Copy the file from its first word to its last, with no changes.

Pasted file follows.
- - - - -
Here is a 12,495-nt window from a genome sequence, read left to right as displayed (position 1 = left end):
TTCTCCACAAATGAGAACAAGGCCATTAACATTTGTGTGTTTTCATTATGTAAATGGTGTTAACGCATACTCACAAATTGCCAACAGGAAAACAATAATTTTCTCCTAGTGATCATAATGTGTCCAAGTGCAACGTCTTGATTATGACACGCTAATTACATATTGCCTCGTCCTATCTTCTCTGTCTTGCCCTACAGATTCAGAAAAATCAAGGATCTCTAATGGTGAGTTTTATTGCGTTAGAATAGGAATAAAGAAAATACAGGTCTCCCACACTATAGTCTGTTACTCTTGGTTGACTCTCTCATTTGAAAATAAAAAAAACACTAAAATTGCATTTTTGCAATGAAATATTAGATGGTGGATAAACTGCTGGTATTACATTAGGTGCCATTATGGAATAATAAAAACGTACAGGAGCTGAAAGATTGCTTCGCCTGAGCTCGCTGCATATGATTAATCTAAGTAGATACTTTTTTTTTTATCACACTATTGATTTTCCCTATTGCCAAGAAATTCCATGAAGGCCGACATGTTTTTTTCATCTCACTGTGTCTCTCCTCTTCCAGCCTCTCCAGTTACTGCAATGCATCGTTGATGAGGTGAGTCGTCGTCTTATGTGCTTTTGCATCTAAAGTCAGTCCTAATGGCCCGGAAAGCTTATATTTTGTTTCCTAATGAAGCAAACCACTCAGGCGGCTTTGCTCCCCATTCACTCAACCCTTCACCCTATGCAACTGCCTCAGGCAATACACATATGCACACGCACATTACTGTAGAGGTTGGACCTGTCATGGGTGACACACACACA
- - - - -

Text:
Here is a 12,495-nt window from a genome sequence, read left to right as displayed (position 1 = left end):
TTCTCCACAAATGAGAACAAGGCCATTAACATTTGTGTGTTTTCATTATGTAAATGGTGTTAACGCATACTCACAAATTGCCAACAGGAAAACAATAATTTTCTCCTAGTGATCATAATGTGTCCAAGTGCAACGTCTTGATTATGACACGCTAATTACATATTGCCTCGTCCTATCTTCTCTGTCTTGCCCTACAGATTCAGAAAAATCAAGGATCTCTAATGGTGAGTTTTATTGCGTTAGAATAGGAATAAAGAAAATACAGGTCTCCCACACTATAGTCTGTTACTCTTGGTTGACTCTCTCATTTGAAAATAAAAAAAACACTAAAATTGCATTTTTGCAATGAAATATTAGATGGTGGATAAACTGCTGGTATTACATTAGGTGCCATTATGGAATAATAAAAACGTACAGGAGCTGAAAGATTGCTTCGCCTGAGCTCGCTGCATATGATTAATCTAAGTAGATACTTTTTTTTTTATCACACTATTGATTTTCCCTATTGCCAAGAAATTCCATGAAGGCCGACATGTTTTTTTCATCTCACTGTGTCTCTCCTCTTCCAGCCTCTCCAGTTACTGCAATGCATCGTTGATGAGGTGAGTCGTCGTCTTATGTGCTTTTGCATCTAAAGTCAGTCCTAATGGCCCGGAAAGCTTATATTTTGTTTCCTAATGAAGCAAACCACTCAGGCGGCTTTGCTCCCCATTCACTCAACCCTTCACCCTATGCAACTGCCTCAGGCAATACACATATGCACACGCACATTACTGTAGAGGTTGGACCTGTCATGGGTGACACACACACA